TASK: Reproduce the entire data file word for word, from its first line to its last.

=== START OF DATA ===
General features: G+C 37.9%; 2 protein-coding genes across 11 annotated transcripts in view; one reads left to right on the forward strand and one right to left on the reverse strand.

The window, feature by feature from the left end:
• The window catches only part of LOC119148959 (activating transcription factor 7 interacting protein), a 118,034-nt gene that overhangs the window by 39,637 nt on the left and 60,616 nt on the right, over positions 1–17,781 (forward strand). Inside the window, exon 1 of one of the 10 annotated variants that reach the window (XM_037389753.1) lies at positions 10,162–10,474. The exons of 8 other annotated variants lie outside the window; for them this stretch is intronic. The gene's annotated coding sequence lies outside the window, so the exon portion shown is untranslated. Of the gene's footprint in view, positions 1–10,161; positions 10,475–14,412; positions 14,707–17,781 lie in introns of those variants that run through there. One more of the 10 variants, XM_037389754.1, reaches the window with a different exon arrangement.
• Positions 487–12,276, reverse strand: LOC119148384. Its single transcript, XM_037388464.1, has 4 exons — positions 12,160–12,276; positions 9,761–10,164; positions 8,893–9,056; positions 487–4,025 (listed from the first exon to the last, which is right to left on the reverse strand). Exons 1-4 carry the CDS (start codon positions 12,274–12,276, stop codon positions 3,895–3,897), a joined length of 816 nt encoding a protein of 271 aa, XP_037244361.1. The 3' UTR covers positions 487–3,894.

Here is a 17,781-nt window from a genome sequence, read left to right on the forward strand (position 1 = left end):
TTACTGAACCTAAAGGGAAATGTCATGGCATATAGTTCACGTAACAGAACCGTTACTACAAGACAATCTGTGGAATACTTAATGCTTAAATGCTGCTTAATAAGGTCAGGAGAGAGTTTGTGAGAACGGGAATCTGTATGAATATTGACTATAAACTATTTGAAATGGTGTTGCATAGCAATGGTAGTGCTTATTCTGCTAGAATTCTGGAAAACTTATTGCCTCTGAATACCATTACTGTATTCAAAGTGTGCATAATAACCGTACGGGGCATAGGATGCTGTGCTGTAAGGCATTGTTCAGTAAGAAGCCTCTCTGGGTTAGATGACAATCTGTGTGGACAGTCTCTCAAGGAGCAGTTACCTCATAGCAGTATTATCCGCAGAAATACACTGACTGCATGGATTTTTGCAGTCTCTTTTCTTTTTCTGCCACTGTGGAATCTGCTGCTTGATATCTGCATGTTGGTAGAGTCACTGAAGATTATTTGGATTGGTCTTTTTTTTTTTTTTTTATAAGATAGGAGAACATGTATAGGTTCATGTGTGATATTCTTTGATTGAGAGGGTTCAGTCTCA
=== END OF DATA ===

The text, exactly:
General features: G+C 37.9%; 2 protein-coding genes across 11 annotated transcripts in view; one reads left to right on the forward strand and one right to left on the reverse strand.

The window, feature by feature from the left end:
• The window catches only part of LOC119148959 (activating transcription factor 7 interacting protein), a 118,034-nt gene that overhangs the window by 39,637 nt on the left and 60,616 nt on the right, over positions 1–17,781 (forward strand). Inside the window, exon 1 of one of the 10 annotated variants that reach the window (XM_037389753.1) lies at positions 10,162–10,474. The exons of 8 other annotated variants lie outside the window; for them this stretch is intronic. The gene's annotated coding sequence lies outside the window, so the exon portion shown is untranslated. Of the gene's footprint in view, positions 1–10,161; positions 10,475–14,412; positions 14,707–17,781 lie in introns of those variants that run through there. One more of the 10 variants, XM_037389754.1, reaches the window with a different exon arrangement.
• Positions 487–12,276, reverse strand: LOC119148384. Its single transcript, XM_037388464.1, has 4 exons — positions 12,160–12,276; positions 9,761–10,164; positions 8,893–9,056; positions 487–4,025 (listed from the first exon to the last, which is right to left on the reverse strand). Exons 1-4 carry the CDS (start codon positions 12,274–12,276, stop codon positions 3,895–3,897), a joined length of 816 nt encoding a protein of 271 aa, XP_037244361.1. The 3' UTR covers positions 487–3,894.

Here is a 17,781-nt window from a genome sequence, read left to right on the forward strand (position 1 = left end):
TTACTGAACCTAAAGGGAAATGTCATGGCATATAGTTCACGTAACAGAACCGTTACTACAAGACAATCTGTGGAATACTTAATGCTTAAATGCTGCTTAATAAGGTCAGGAGAGAGTTTGTGAGAACGGGAATCTGTATGAATATTGACTATAAACTATTTGAAATGGTGTTGCATAGCAATGGTAGTGCTTATTCTGCTAGAATTCTGGAAAACTTATTGCCTCTGAATACCATTACTGTATTCAAAGTGTGCATAATAACCGTACGGGGCATAGGATGCTGTGCTGTAAGGCATTGTTCAGTAAGAAGCCTCTCTGGGTTAGATGACAATCTGTGTGGACAGTCTCTCAAGGAGCAGTTACCTCATAGCAGTATTATCCGCAGAAATACACTGACTGCATGGATTTTTGCAGTCTCTTTTCTTTTTCTGCCACTGTGGAATCTGCTGCTTGATATCTGCATGTTGGTAGAGTCACTGAAGATTATTTGGATTGGTCTTTTTTTTTTTTTTTTATAAGATAGGAGAACATGTATAGGTTCATGTGTGATATTCTTTGATTGAGAGGGTTCAGTCTCA